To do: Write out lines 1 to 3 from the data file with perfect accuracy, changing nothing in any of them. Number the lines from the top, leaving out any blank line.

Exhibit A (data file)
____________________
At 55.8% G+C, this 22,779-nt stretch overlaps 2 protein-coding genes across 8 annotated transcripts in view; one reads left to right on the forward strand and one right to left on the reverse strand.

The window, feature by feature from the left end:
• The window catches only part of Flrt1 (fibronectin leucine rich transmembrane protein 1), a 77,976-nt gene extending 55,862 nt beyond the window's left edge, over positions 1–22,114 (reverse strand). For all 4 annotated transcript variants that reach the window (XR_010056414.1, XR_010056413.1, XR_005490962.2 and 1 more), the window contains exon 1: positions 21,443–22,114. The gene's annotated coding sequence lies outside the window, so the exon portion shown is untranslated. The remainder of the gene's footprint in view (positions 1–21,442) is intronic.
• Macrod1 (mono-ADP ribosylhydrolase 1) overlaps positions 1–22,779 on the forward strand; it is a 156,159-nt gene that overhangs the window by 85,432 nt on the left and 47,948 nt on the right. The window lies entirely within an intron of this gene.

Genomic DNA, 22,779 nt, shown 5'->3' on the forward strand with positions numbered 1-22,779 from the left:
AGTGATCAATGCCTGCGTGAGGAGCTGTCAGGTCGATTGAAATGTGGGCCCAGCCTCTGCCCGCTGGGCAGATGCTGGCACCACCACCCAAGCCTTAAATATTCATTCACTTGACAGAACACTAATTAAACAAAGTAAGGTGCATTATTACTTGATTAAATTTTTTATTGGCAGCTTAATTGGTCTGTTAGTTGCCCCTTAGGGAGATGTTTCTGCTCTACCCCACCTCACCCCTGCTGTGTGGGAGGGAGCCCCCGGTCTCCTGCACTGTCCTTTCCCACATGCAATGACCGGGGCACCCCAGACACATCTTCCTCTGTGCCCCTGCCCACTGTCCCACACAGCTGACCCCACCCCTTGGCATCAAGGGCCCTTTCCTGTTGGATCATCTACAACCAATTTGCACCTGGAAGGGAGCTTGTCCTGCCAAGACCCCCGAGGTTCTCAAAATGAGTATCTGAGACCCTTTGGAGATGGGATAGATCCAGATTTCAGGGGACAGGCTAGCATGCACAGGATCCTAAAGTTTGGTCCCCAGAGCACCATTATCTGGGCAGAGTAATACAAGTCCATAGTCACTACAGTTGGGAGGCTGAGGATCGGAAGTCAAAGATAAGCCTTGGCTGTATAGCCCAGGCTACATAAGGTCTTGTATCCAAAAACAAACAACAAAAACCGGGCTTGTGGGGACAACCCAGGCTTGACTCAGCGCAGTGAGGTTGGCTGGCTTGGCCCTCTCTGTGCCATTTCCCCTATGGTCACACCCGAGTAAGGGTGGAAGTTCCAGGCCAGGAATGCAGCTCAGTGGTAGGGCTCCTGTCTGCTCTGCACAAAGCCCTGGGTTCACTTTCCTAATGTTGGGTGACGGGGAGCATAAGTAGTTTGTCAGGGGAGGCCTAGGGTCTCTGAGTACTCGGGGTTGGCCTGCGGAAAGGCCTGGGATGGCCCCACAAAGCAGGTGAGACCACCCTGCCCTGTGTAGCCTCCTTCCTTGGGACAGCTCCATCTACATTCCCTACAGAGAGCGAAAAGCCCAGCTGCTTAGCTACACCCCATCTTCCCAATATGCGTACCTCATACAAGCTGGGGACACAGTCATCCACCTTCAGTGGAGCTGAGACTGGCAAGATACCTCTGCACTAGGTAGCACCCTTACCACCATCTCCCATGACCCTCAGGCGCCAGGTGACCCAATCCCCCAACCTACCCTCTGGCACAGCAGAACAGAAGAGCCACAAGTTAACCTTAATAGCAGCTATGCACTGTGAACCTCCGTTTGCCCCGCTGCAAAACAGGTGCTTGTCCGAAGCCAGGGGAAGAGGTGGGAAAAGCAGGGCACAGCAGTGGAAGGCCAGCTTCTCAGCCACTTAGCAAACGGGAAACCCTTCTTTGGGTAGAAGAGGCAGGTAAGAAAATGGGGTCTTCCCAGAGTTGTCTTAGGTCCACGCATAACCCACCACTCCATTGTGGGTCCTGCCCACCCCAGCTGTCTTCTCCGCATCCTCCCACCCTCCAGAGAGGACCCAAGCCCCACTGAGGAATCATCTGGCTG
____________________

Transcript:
At 55.8% G+C, this 22,779-nt stretch overlaps 2 protein-coding genes across 8 annotated transcripts in view; one reads left to right on the forward strand and one right to left on the reverse strand.

The window, feature by feature from the left end:
• The window catches only part of Flrt1 (fibronectin leucine rich transmembrane protein 1), a 77,976-nt gene extending 55,862 nt beyond the window's left edge, over positions 1–22,114 (reverse strand). For all 4 annotated transcript variants that reach the window (XR_010056414.1, XR_010056413.1, XR_005490962.2 and 1 more), the window contains exon 1: positions 21,443–22,114. The gene's annotated coding sequence lies outside the window, so the exon portion shown is untranslated. The remainder of the gene's footprint in view (positions 1–21,442) is intronic.